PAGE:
Natural lubricants can also be formulated from biomasses: cellulose, straw, waste-cooking fats or oils, sugar [45,49,59], and oleaginous microorganisms, i.e., algae, bacteria, fungi, yeasts [57,60], and molds. Lube oils are extracted from organisms that can grow in different environments: fresh, marine, or even wastewater, or in an artificial medium [57]. They can be cultivated in a controlled environment [60], giving the possibility of large-scale production. They synthesize lipids (i.e., TAGs, diacylglycerols, monoacylglycerols, and sterols) extracted in liquid droplets (up to 60% of their dry mass). These organisms contain ester functional groups that provide lubricity and initially decrease the friction coefficient until a steady-state condition. Patel et al. [60], in their study on single-cell (or microbial) oil, analyzed microalgae that showed a lower COF than other microbes thanks to the lower amount of unsaturations in the carbon chain.
Moreover, microbe-based lubricants could valorize biomass refinery by recovering different kinds of non-edible products [57]. Paul et al. [74] characterized the physical, chemical, and rheological properties of epoxide waste cooking oil and its methyl esters, which have an optimal viscosity index; for this reason, these oils may be implemented as green lube oils from waste products. Nevertheless, the biomass produced by most of the abovementioned methods is currently not enough to suit commercial production [57].

2.4.6. Water-Based Lubricants

Water-based lubricants (WBLs) are typically obtained by mixing water with glycerol. They generally show low COF, high thermal conductivity, fire protection, and safety for operators [75]. WBLs are required to be mixed with additives, e.g., solid nanoparticles (TiO2, SiO2, graphene), ionic liquids (ILs), or bio-based oils to reduce friction, wear, and corrosion and improve viscosity, wettability, and fire protection [76,77]. Sagraloff et al. [77], in a preliminary study, investigated sliding wear and scuffing of wear lubricated with WBLs and polymers extracted from plants, resulting in higher scuffing load capacity (of 2–3 failure load stages) and lower COF, but poor wear resistance due to insufficient thickness of the lubricant layer between sliding surfaces. However, this research was challenged to find a modification to maintain the advantages of WBLs and improve the gaps.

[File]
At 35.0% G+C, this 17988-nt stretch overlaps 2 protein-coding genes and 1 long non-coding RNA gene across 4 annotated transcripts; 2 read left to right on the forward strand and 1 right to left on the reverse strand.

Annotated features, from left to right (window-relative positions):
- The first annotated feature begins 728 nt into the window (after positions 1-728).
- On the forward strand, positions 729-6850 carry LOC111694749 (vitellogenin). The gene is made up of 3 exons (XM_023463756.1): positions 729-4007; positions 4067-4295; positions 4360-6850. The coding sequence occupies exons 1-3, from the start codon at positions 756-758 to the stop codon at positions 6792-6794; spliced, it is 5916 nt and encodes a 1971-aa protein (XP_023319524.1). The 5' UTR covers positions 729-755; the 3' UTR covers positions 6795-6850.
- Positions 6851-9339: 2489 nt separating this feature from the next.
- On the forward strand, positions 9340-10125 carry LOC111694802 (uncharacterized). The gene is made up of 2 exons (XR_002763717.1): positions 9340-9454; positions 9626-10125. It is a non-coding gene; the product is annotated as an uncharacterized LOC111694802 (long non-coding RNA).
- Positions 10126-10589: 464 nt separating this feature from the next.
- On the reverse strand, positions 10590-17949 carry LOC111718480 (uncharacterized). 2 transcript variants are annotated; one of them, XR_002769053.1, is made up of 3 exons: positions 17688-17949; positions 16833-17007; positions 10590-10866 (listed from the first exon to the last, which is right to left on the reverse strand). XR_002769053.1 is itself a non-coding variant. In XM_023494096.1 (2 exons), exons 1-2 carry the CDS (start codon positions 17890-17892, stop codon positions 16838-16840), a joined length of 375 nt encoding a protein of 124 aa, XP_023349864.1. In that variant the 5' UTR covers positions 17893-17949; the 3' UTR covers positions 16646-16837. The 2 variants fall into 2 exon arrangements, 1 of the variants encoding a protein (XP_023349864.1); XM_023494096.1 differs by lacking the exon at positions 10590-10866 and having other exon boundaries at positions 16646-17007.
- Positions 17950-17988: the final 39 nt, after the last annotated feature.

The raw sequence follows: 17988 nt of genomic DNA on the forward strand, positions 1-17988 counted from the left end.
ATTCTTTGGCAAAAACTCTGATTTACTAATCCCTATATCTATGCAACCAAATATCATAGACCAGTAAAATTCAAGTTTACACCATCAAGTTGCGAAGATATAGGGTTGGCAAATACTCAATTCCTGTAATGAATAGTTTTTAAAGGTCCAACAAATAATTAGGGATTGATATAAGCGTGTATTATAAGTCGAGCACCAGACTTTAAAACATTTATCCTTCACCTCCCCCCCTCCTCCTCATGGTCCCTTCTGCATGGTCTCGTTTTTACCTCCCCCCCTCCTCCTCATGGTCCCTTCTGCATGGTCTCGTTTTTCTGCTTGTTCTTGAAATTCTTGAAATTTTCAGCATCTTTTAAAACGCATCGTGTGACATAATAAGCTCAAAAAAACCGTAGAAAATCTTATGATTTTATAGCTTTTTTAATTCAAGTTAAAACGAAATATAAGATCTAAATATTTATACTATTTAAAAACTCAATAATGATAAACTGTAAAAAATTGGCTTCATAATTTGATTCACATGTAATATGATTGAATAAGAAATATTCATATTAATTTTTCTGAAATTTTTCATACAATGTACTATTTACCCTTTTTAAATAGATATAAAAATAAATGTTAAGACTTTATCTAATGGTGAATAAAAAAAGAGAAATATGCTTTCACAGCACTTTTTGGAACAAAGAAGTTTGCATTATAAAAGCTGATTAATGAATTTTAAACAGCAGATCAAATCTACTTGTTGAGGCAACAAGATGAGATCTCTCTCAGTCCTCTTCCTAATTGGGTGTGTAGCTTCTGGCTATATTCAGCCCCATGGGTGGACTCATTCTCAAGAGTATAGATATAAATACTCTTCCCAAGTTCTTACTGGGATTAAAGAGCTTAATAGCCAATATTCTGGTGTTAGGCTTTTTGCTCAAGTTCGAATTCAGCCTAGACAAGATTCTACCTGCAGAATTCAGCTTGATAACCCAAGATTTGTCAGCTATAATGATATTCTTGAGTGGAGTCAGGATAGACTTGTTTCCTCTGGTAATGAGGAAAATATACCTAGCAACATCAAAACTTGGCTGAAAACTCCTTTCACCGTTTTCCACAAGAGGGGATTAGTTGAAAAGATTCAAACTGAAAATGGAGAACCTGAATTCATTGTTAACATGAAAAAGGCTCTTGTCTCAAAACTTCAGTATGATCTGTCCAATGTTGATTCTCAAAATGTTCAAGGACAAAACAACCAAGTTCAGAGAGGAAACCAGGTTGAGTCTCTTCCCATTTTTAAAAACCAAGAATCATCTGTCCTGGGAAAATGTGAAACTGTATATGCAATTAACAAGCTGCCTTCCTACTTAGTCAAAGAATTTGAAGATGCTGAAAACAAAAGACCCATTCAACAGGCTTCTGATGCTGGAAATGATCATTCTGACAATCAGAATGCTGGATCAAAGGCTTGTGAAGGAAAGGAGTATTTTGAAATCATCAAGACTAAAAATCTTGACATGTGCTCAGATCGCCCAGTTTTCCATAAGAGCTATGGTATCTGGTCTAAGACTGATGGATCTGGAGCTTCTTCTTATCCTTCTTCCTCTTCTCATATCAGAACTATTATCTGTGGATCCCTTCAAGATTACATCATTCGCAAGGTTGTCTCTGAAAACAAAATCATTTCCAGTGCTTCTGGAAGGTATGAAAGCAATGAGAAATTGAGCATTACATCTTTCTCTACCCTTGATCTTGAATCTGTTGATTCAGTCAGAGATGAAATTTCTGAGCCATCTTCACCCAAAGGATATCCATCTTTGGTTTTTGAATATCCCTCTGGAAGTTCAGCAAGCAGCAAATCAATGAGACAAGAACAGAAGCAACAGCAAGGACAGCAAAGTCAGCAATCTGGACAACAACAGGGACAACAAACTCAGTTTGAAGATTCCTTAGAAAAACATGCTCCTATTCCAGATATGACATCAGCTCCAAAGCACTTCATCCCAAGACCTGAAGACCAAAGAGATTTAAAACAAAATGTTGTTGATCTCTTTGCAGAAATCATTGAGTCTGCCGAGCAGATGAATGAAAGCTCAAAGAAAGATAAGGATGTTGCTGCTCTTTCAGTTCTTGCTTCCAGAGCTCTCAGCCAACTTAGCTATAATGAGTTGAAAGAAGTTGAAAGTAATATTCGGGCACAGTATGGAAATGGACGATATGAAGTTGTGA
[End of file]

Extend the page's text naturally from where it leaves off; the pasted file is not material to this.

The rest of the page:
Grace et al. [78] studied the particular case of ILs in coffee bean oil from spent coffee grounds in steel–steel contacts, resulting in the optimization of wettability, wear, friction, and plastic deformation comparable to the traditional commercialized oils. Hasnul et al. [79] found that the combination of graphene nanoplatelets, usually unstable in suspension, and IL additive in bio-lubricants enhances COF reduction compared to the use of a single additive, while other physical properties remain almost unchanged. WBLs are considered sustainable and non-toxic whenever they contain only green additives, which have to be easily dissolved in water or soil without the risk of contamination to be considered safer options. Moreover, they are potentially recyclable and reusable, extending the lifetime of lubricants.
Natural lubricants are mainly based on oil (VOs, biomass oils) or water and supplemented with natural or synthetic additives to offset the poor thermal and oxidation stability. They are non-toxic and have a closed carbon cycle. Thus, they are considered long-term sustainable alternatives to petroleum-based oils, even if there is still no mandatory or regulatory legislation and their current cost is not competitive on the market.

2.5. Biodegradable Lubrication

Biodegradable-lubricants (BLs) derive from natural or animal, renewable raw material, or recycled sources. They are classified as natural if they originate directly from plants or animals, and synthetic if they are chemically modified or undergo different catalytic processes [49,60]. Indeed, biodegradable lubricants are strictly connected to natural lubricants since they have similar compositions, characteristics, and preparation methods. They are mainly composed of saturated esters (derived from fatty acids), glycols, or bio-olefins [45,49,57]; produced by cationic or free radical condensation or ring-opening polymerization of fatty esters, eventually with nanofillers [59]; and modified through transesterification, epoxidation, or hydrogenation [49]. As well as natural lubricants and a fortiori biodegradable lubricants, the production has not outgrown MOs yet. They are needed to limit, or wherever possible, avoid, environmental contamination, which is estimated at 55% of total lubricants every year [48]. Moreover, only 25% of petroleum-based oils degrade [49,80], and 30–50% of the conventional lubricants are dispersed into the environment during their life [81].